0:32:030:32:07

and very interesting as far as the canning industry's concerned, and the preservation of food,

0:32:070:32:13

I would imagine that if that came on the market, it would probably realise a tad under £1,000.

0:32:130:32:20

But it's nevertheless a heck of an interesting tin. Thank you.

0:32:200:32:24

We've got an unusual combination here. We've got

0:32:240:32:27

a lifesaving medal,

0:32:270:32:31

an Iron Cross second class,

0:32:310:32:32

so there's a nice story here, I'm sure.

0:32:320:32:36

Well, my husband was in the Merchant Navy and during the war, in 1944, he

0:32:360:32:41

dived off the liner Queen Elizabeth and rescued a German prisoner of war from drowning.

0:32:410:32:47

And as a result he was awarded the medal and the German gave him his swastika,

0:32:470:32:52

and the crew of the ship presented him with an inscribed cigarette case.

0:32:520:32:57

And these are the letters from the Liverpool Shipwreck and Humane Society who presented the medal.

0:32:570:33:03

So, what were the prisoners of war doing on the Elizabeth?

0:33:030:33:07

Well, I'm pretty sure they were going to America

0:33:070:33:11

and then the liner would come back with troops on board.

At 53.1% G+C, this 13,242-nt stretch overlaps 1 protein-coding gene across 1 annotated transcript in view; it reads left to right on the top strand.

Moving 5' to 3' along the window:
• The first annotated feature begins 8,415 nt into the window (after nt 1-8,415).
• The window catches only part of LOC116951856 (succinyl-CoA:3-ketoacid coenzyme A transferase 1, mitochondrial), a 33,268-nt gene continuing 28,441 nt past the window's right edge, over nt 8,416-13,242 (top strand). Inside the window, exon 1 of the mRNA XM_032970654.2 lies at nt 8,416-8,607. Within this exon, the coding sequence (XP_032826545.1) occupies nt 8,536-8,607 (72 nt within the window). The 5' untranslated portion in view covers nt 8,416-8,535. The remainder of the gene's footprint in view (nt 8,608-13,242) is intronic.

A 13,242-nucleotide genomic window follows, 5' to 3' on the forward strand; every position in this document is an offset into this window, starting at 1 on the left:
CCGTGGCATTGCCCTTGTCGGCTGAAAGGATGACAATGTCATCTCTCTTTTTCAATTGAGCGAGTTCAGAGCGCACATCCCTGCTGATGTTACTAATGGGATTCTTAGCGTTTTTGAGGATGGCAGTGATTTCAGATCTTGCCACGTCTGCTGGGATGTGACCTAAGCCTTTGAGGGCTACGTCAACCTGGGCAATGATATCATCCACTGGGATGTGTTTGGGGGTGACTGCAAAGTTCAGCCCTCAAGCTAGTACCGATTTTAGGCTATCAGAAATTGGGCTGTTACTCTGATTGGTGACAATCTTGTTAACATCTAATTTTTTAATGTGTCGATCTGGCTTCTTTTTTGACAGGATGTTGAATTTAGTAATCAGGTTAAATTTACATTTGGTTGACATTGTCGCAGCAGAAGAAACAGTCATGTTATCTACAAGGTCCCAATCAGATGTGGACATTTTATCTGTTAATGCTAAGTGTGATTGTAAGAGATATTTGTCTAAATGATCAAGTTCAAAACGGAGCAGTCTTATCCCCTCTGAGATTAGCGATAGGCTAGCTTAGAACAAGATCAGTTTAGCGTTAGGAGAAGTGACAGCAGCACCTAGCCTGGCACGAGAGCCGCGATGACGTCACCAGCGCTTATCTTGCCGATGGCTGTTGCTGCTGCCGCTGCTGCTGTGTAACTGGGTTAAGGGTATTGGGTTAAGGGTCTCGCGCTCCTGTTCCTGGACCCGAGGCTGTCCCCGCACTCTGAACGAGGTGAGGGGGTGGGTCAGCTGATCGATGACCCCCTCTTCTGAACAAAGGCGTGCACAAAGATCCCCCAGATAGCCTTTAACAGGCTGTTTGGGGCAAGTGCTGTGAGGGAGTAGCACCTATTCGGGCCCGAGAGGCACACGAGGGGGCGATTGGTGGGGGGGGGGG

0:33:110:33:14

That's right, they did so. And also they took Italian prisoners of war to America,

0:33:140:33:21

because in the convoy I was in

0:33:210:33:23

there was the Empress of Canada, and she was full up with Italian prisoners of war.

0:33:230:33:28

But they sunk her.

0:33:280:33:29

I remember that, yes.

0:33:290:33:31

So, now, you've got the silver medal for saving life from the Humane Society,

0:33:310:33:38

you've got the letter explaining it, and here we have a picture of him?

0:33:380:33:43

-Yes.

-Which is your husband?

0:33:430:33:46

The waiter.

0:33:470:33:49

He was mostly in the library or the swimming pool,

0:33:490:33:55

but sometimes he was the waiter.

0:33:550:33:58

Oh, right.

0:33:580:34:00

And of course, he's not with you any more?

0:34:000:34:04

-No. He died in 1976.

-1976.

0:34:040:34:06

Yes. But what a lovely combination.

0:34:060:34:08

Now, we've got to come to value.

0:34:080:34:12

-Your humane medal on its own would be about £300, £350.

-Oh!

0:34:120:34:19

But, of course, you see, with this lovely story and the Iron Cross,

0:34:190:34:23

you know the whole thing, I mean you can sort of double that value.

0:34:230:34:26

Because, if a collector had the opportunity to buy it, which he won't,

0:34:260:34:31

it is worth twice that amount.

0:34:310:34:34

-It's lovely to know.

-Thank you.

-Thank you very much indeed.

0:34:340:34:37

Well, this is a wonderfully romantic Russian scene.

0:34:390:34:43

The moon is out and this troika is rushing over the snow there.